Key Supply LLC



LED Lighting

Energy-saving, extended life, excellent color rendering for high quality lighting– LEDs are driving, even disrupting the status quo of the marketplace today. An excellent replacement for traditional incandescent, CFL and fluorescent lamps, more businesses are turning to LEDs for reliability, energy saving and sustainability for general service, directional, decorative lighting and other applications.

New Product Supplement Catalog with updated energy efficient options from Key Supply LLC

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Decorative LED bulbs

LEDs offer a number of advantages over traditional light sources.


• Offer 80% energy savings over incandescents.
• Contain no mercury, lead or other hazardous materials.
• Turn on instantly.
• Are dimmable.
• Last up to 100,000 hours (100 times more than an incandescent!).
• Do not emit ultraviolet or infrared rays during operation.
• Operate cooler.
• Do not burn out (they become dimmer after their lifetime).

What are LEDs?
LEDs, or light–emitting diodes, are semiconductor devices that produce visible light when an electrical current is passed through them. LEDs are a type of Solid State Lighting (SSL).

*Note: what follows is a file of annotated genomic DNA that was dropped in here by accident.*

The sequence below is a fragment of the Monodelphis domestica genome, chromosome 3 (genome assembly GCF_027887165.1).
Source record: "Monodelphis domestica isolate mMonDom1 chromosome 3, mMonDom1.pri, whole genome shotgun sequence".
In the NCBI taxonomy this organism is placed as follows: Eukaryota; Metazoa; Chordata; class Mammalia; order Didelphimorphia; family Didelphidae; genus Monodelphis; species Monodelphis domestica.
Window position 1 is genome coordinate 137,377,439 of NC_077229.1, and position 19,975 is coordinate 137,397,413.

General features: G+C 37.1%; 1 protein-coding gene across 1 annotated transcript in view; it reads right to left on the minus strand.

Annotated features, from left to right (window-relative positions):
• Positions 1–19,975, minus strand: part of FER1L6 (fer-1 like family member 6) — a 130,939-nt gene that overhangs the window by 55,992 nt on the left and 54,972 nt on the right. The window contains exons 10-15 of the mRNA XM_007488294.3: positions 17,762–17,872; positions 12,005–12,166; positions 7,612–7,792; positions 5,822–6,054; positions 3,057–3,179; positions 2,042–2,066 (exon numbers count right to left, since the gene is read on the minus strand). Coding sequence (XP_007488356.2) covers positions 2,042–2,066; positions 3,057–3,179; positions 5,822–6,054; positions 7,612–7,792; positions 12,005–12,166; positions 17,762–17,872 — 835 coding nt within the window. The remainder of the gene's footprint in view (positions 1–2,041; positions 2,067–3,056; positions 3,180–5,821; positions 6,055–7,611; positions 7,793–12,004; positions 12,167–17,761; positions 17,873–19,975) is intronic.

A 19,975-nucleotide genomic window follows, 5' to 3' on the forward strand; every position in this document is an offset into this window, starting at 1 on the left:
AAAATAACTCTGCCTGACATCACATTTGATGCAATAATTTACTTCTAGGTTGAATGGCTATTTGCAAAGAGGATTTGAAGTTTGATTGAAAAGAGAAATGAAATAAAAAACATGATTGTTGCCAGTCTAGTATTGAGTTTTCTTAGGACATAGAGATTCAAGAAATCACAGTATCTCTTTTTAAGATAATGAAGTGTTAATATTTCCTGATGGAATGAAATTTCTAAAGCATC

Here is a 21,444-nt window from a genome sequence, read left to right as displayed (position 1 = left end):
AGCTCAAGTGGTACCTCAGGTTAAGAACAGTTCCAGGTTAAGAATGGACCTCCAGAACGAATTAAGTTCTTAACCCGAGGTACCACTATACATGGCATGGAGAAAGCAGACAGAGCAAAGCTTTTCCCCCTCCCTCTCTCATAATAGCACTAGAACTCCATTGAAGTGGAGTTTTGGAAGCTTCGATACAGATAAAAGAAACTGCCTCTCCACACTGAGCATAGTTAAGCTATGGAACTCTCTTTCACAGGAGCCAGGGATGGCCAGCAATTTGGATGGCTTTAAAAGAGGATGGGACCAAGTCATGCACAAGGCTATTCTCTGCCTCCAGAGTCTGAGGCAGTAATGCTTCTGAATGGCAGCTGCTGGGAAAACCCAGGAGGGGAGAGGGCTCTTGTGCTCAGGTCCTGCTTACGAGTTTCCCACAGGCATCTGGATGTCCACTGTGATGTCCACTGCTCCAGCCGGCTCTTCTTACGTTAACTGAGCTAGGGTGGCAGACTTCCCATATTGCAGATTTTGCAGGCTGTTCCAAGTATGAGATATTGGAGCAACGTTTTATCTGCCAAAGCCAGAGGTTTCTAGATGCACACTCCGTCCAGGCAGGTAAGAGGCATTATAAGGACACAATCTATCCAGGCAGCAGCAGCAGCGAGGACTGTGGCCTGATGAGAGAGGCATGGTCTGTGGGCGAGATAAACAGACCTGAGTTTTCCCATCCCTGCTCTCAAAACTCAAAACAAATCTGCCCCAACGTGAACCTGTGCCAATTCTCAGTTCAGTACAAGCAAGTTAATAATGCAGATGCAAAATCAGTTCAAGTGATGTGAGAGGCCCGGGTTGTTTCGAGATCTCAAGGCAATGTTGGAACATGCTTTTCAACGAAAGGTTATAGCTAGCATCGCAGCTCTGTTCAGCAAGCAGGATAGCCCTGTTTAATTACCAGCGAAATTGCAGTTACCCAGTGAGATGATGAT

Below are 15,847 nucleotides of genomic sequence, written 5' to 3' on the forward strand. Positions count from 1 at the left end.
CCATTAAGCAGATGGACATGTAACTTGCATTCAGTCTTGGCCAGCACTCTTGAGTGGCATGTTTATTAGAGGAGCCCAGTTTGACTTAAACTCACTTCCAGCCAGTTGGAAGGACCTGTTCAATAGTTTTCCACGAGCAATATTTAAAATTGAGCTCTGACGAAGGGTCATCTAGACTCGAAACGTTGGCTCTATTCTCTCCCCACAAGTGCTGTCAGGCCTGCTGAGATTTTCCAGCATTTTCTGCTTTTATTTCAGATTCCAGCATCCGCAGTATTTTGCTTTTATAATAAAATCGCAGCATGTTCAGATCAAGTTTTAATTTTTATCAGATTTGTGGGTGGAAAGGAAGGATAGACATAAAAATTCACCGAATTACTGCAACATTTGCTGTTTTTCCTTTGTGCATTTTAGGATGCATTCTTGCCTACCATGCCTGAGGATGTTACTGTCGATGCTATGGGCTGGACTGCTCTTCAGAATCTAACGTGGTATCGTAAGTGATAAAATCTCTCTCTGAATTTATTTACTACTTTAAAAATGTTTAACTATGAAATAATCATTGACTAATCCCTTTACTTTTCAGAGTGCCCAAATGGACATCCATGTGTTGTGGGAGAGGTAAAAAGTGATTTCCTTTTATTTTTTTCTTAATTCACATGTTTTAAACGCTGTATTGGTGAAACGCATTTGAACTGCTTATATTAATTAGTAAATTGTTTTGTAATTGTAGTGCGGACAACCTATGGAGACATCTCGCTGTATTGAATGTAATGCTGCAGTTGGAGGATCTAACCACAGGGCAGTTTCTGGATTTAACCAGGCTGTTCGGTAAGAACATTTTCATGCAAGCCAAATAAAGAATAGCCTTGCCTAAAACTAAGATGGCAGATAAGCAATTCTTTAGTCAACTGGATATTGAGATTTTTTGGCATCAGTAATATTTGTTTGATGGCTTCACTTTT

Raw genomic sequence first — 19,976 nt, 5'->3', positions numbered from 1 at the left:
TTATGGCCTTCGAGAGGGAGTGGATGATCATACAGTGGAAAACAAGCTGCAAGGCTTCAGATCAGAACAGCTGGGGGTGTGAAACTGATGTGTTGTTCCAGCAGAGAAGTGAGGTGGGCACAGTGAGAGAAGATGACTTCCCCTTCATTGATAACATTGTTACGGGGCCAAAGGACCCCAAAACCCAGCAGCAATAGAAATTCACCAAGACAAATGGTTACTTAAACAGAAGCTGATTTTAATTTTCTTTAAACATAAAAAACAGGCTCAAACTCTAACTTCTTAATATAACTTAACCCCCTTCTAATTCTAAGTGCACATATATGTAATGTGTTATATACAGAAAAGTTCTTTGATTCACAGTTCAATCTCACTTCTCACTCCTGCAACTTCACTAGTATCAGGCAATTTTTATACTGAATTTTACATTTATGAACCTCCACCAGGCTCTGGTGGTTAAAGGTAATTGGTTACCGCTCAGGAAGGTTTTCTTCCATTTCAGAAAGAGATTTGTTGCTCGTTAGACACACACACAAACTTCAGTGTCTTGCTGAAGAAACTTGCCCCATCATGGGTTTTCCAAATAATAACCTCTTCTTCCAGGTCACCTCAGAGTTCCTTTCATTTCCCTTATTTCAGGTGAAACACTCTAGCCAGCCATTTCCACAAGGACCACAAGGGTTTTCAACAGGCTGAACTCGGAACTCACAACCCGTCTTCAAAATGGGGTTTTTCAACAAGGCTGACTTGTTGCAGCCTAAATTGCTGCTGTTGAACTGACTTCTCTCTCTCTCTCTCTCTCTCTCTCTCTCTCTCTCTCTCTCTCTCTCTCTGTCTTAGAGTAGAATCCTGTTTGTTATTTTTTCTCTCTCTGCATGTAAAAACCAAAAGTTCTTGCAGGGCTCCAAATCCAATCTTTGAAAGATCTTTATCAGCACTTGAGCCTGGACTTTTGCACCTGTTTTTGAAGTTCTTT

How is LED lighting different than other light sources, such as incandescent and CFL?
LED lighting differs from incandescent and compact fluorescent lighting in several ways. When designed well, LED lighting can be more efficient, durable, versatile and longer lasting.

More about LEDs
LED lighting products use light emitting diodes to produce light very efficiently. An electrical current passed through semiconductor material illuminates the tiny light sources we call LEDs. The heat produced is absorbed into a heat sink.

Incandescent bulbs produce light using electricity to heat a metal filament until it becomes “white” hot or is said to incandesce. As a result, incandescent bulbs release 90% of their energy as heat.

In a CFL, an electric current flows between electrodes at each end of a tube containing gases. This reaction produces ultraviolet (UV) light and heat. The UV light is transformed into visible light when it strikes a phosphor coating on the inside of the bulb.